Hacked, With No One To Call


The trouble with the cloud is there's no one to call when you have an issue, and that's a sales opportunity for the channel.

Two weeks ago, my personal e-mail was hacked on a Sunday morning. For several days I experienced the reality of what it could be like if I were a small business trying to deal with a cloud supplier with whom I have very little clout. My e-mail was with AOL's AIM division -- bad idea, and I'll explain why.

It all started when I got a call from a neighbor who had just received an e-mail from me that I had been mugged in London at both knifepoint and gunpoint and needed $1,950 to get out of the jam. First off, if I were going to mug someone, I'd choose either a gun or a knife. Seems to me you need one hand free to grab the cash, but what do I know?

A few minutes later, I got a call from a California-based business contact asking if I was alright. Within a few minutes, I realized that the scammer had used my e-mail to hack into my LinkedIn and Facebook accounts, which had the same passwords -- yes I know that was stupid. Before long, thousands of personal and business contacts were getting e-mails asking for cash. The scammer was using several free e-mail providers to set up accounts in my name and use my contact list to try to scam them.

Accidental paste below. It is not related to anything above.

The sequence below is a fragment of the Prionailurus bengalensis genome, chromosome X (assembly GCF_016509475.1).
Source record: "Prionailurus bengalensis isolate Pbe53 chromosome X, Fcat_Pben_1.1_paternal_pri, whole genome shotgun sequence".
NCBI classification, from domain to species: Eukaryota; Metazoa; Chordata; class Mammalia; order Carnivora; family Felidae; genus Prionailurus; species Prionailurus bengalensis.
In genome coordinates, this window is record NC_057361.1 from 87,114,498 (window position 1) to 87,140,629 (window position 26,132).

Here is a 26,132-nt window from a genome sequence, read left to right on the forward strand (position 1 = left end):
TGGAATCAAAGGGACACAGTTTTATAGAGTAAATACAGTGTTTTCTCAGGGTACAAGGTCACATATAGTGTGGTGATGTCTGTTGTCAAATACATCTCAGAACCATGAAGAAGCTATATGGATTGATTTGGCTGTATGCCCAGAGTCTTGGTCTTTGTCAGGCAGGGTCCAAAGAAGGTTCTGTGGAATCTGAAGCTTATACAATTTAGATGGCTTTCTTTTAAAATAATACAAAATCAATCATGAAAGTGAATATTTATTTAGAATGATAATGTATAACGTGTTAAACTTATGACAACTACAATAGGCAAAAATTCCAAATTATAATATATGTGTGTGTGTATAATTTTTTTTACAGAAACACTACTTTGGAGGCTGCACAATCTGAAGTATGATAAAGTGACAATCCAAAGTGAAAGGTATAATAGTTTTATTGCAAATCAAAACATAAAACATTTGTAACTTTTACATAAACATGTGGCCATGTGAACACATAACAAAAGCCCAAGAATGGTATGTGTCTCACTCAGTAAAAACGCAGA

By the way, as far as I know no one took the bait. I don't know what this says about me, but it's probably a sign that I need to invest in a good money belt next time I travel rather than depend on you know who to bail me out.

In any case, the interesting thing here was that there was no one I could call to stop this. It took me two days to regain control of my e-mail. I called AOL and repeatedly got a "sorry, we can't help" reply. I finally made my way to the fraud division of AOL and talked live to a fraud investigator who gave me an e-mail address to report this to at AOL. If you can believe it, the e-mail address was no longer in use.
Facebook and LinkedIn were no better, and also don't provide any support numbers. I sent both of them e-mails that my accounts had been hacked and got no meaningful response.

Now granted, I wasn't running business applications here and I don't pay for any of these services so to some degree you might ask, what should I expect? At the very least, when someone has a system that has access to personal information and it's been compromised there needs to be some ability to get to someone that can do something.

So what's the lesson here? As we move more toward computing as a utility, the channel is going to take on a role similar to that of the independent insurance agent who, because he writes millions of dollars in policies for the companies he represents, has leverage and the customer has someone to call.

It's a role solution providers have always played and to me it's a pitch that needs to be refined, especially when selling to small business. As for me, I've now got more passwords than I can remember and no two are the same. Given that the fraud protection group at AOL can't even get an e-mail address correct, I'm winding down that account in favor of one for which I pay my Internet service provider. As for Facebook and LinkedIn, I've regained control of my accounts, and because of their monopoly status, I have no choice but to stick with them -- for now.